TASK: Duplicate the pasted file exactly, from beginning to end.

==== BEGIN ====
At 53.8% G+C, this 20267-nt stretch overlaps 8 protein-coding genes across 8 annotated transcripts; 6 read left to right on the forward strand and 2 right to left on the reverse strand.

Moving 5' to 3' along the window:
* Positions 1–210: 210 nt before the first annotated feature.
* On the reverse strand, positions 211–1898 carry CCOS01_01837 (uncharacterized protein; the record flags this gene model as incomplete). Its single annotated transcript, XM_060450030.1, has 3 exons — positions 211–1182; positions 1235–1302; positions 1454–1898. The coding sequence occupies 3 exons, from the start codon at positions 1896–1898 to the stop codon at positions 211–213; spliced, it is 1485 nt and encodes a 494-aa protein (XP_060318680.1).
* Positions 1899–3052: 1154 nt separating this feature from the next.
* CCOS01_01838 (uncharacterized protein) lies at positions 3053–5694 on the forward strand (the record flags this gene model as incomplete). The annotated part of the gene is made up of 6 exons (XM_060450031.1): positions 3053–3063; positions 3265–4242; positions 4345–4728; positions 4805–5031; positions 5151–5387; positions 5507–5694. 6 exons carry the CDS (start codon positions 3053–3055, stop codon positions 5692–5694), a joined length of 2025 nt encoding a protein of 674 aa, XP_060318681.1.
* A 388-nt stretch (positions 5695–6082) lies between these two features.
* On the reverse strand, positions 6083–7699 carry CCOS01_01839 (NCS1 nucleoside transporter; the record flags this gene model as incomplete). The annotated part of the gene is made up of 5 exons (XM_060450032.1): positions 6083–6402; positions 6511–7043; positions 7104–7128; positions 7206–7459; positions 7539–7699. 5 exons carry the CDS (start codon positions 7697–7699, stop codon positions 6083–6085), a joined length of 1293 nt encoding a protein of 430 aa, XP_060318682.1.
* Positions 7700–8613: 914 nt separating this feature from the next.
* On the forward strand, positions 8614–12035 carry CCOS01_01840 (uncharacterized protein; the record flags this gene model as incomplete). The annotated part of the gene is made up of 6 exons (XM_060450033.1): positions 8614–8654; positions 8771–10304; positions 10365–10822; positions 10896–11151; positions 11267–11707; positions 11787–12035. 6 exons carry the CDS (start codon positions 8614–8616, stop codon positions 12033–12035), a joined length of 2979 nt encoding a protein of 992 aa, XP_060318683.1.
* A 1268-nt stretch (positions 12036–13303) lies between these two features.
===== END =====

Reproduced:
At 53.8% G+C, this 20267-nt stretch overlaps 8 protein-coding genes across 8 annotated transcripts; 6 read left to right on the forward strand and 2 right to left on the reverse strand.

Moving 5' to 3' along the window:
* Positions 1–210: 210 nt before the first annotated feature.
* On the reverse strand, positions 211–1898 carry CCOS01_01837 (uncharacterized protein; the record flags this gene model as incomplete). Its single annotated transcript, XM_060450030.1, has 3 exons — positions 211–1182; positions 1235–1302; positions 1454–1898. The coding sequence occupies 3 exons, from the start codon at positions 1896–1898 to the stop codon at positions 211–213; spliced, it is 1485 nt and encodes a 494-aa protein (XP_060318680.1).
* Positions 1899–3052: 1154 nt separating this feature from the next.
* CCOS01_01838 (uncharacterized protein) lies at positions 3053–5694 on the forward strand (the record flags this gene model as incomplete). The annotated part of the gene is made up of 6 exons (XM_060450031.1): positions 3053–3063; positions 3265–4242; positions 4345–4728; positions 4805–5031; positions 5151–5387; positions 5507–5694. 6 exons carry the CDS (start codon positions 3053–3055, stop codon positions 5692–5694), a joined length of 2025 nt encoding a protein of 674 aa, XP_060318681.1.
* A 388-nt stretch (positions 5695–6082) lies between these two features.
* On the reverse strand, positions 6083–7699 carry CCOS01_01839 (NCS1 nucleoside transporter; the record flags this gene model as incomplete). The annotated part of the gene is made up of 5 exons (XM_060450032.1): positions 6083–6402; positions 6511–7043; positions 7104–7128; positions 7206–7459; positions 7539–7699. 5 exons carry the CDS (start codon positions 7697–7699, stop codon positions 6083–6085), a joined length of 1293 nt encoding a protein of 430 aa, XP_060318682.1.
* Positions 7700–8613: 914 nt separating this feature from the next.
* On the forward strand, positions 8614–12035 carry CCOS01_01840 (uncharacterized protein; the record flags this gene model as incomplete). The annotated part of the gene is made up of 6 exons (XM_060450033.1): positions 8614–8654; positions 8771–10304; positions 10365–10822; positions 10896–11151; positions 11267–11707; positions 11787–12035. 6 exons carry the CDS (start codon positions 8614–8616, stop codon positions 12033–12035), a joined length of 2979 nt encoding a protein of 992 aa, XP_060318683.1.
* A 1268-nt stretch (positions 12036–13303) lies between these two features.